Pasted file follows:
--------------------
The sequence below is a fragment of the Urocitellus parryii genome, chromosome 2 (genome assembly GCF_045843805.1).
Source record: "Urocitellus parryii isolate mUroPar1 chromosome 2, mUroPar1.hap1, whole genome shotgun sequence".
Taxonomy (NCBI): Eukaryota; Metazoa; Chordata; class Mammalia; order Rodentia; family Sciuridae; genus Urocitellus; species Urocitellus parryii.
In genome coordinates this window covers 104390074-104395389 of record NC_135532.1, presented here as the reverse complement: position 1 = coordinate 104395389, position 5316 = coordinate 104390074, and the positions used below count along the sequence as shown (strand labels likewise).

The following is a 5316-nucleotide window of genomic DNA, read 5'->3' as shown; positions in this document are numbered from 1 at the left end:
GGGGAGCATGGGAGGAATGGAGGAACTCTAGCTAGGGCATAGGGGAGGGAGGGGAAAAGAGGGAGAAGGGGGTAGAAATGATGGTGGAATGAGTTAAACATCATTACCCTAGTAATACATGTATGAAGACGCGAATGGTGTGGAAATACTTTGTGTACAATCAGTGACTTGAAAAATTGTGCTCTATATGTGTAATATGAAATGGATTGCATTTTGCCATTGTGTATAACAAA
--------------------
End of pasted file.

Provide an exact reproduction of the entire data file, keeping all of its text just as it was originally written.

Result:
The sequence below is a fragment of the Urocitellus parryii genome, chromosome 2 (genome assembly GCF_045843805.1).
Source record: "Urocitellus parryii isolate mUroPar1 chromosome 2, mUroPar1.hap1, whole genome shotgun sequence".
Taxonomy (NCBI): Eukaryota; Metazoa; Chordata; class Mammalia; order Rodentia; family Sciuridae; genus Urocitellus; species Urocitellus parryii.
In genome coordinates this window covers 104390074-104395389 of record NC_135532.1, presented here as the reverse complement: position 1 = coordinate 104395389, position 5316 = coordinate 104390074, and the positions used below count along the sequence as shown (strand labels likewise).

The following is a 5316-nucleotide window of genomic DNA, read 5'->3' as shown; positions in this document are numbered from 1 at the left end:
GGGGAGCATGGGAGGAATGGAGGAACTCTAGCTAGGGCATAGGGGAGGGAGGGGAAAAGAGGGAGAAGGGGGTAGAAATGATGGTGGAATGAGTTAAACATCATTACCCTAGTAATACATGTATGAAGACGCGAATGGTGTGGAAATACTTTGTGTACAATCAGTGACTTGAAAAATTGTGCTCTATATGTGTAATATGAAATGGATTGCATTTTGCCATTGTGTATAACAAA